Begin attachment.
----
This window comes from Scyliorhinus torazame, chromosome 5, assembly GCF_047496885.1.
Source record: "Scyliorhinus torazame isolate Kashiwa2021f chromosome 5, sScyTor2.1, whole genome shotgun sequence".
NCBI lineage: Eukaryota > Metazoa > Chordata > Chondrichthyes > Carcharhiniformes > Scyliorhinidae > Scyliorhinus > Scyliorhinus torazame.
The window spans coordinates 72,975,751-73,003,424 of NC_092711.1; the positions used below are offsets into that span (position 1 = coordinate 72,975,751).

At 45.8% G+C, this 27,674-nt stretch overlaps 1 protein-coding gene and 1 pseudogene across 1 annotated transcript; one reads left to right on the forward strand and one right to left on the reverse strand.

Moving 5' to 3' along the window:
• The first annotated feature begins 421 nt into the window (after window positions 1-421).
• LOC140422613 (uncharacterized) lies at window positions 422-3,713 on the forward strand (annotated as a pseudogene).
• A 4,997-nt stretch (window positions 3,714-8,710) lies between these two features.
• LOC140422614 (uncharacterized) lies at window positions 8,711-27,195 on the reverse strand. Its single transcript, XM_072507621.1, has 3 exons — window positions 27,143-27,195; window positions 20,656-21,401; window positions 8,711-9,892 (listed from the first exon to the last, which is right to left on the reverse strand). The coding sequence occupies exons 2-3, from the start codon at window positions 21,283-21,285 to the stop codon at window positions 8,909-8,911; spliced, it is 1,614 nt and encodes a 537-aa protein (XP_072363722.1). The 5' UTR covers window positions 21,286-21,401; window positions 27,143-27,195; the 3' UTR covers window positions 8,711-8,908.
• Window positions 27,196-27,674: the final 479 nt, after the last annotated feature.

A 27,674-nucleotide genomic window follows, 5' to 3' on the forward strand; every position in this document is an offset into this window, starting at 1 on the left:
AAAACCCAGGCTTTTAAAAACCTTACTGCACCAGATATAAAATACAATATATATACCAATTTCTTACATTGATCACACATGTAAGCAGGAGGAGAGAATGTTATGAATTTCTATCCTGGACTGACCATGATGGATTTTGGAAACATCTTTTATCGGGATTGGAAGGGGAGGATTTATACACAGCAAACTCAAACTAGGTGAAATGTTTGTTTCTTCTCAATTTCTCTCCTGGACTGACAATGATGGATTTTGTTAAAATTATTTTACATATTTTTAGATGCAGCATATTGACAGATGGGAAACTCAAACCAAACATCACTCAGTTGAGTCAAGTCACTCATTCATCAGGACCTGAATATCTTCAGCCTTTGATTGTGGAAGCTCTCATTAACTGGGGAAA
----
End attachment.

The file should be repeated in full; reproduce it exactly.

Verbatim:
This window comes from Scyliorhinus torazame, chromosome 5, assembly GCF_047496885.1.
Source record: "Scyliorhinus torazame isolate Kashiwa2021f chromosome 5, sScyTor2.1, whole genome shotgun sequence".
NCBI lineage: Eukaryota > Metazoa > Chordata > Chondrichthyes > Carcharhiniformes > Scyliorhinidae > Scyliorhinus > Scyliorhinus torazame.
The window spans coordinates 72,975,751-73,003,424 of NC_092711.1; the positions used below are offsets into that span (position 1 = coordinate 72,975,751).

At 45.8% G+C, this 27,674-nt stretch overlaps 1 protein-coding gene and 1 pseudogene across 1 annotated transcript; one reads left to right on the forward strand and one right to left on the reverse strand.

Moving 5' to 3' along the window:
• The first annotated feature begins 421 nt into the window (after window positions 1-421).
• LOC140422613 (uncharacterized) lies at window positions 422-3,713 on the forward strand (annotated as a pseudogene).
• A 4,997-nt stretch (window positions 3,714-8,710) lies between these two features.
• LOC140422614 (uncharacterized) lies at window positions 8,711-27,195 on the reverse strand. Its single transcript, XM_072507621.1, has 3 exons — window positions 27,143-27,195; window positions 20,656-21,401; window positions 8,711-9,892 (listed from the first exon to the last, which is right to left on the reverse strand). The coding sequence occupies exons 2-3, from the start codon at window positions 21,283-21,285 to the stop codon at window positions 8,909-8,911; spliced, it is 1,614 nt and encodes a 537-aa protein (XP_072363722.1). The 5' UTR covers window positions 21,286-21,401; window positions 27,143-27,195; the 3' UTR covers window positions 8,711-8,908.
• Window positions 27,196-27,674: the final 479 nt, after the last annotated feature.

A 27,674-nucleotide genomic window follows, 5' to 3' on the forward strand; every position in this document is an offset into this window, starting at 1 on the left:
AAAACCCAGGCTTTTAAAAACCTTACTGCACCAGATATAAAATACAATATATATACCAATTTCTTACATTGATCACACATGTAAGCAGGAGGAGAGAATGTTATGAATTTCTATCCTGGACTGACCATGATGGATTTTGGAAACATCTTTTATCGGGATTGGAAGGGGAGGATTTATACACAGCAAACTCAAACTAGGTGAAATGTTTGTTTCTTCTCAATTTCTCTCCTGGACTGACAATGATGGATTTTGTTAAAATTATTTTACATATTTTTAGATGCAGCATATTGACAGATGGGAAACTCAAACCAAACATCACTCAGTTGAGTCAAGTCACTCATTCATCAGGACCTGAATATCTTCAGCCTTTGATTGTGGAAGCTCTCATTAACTGGGGAAA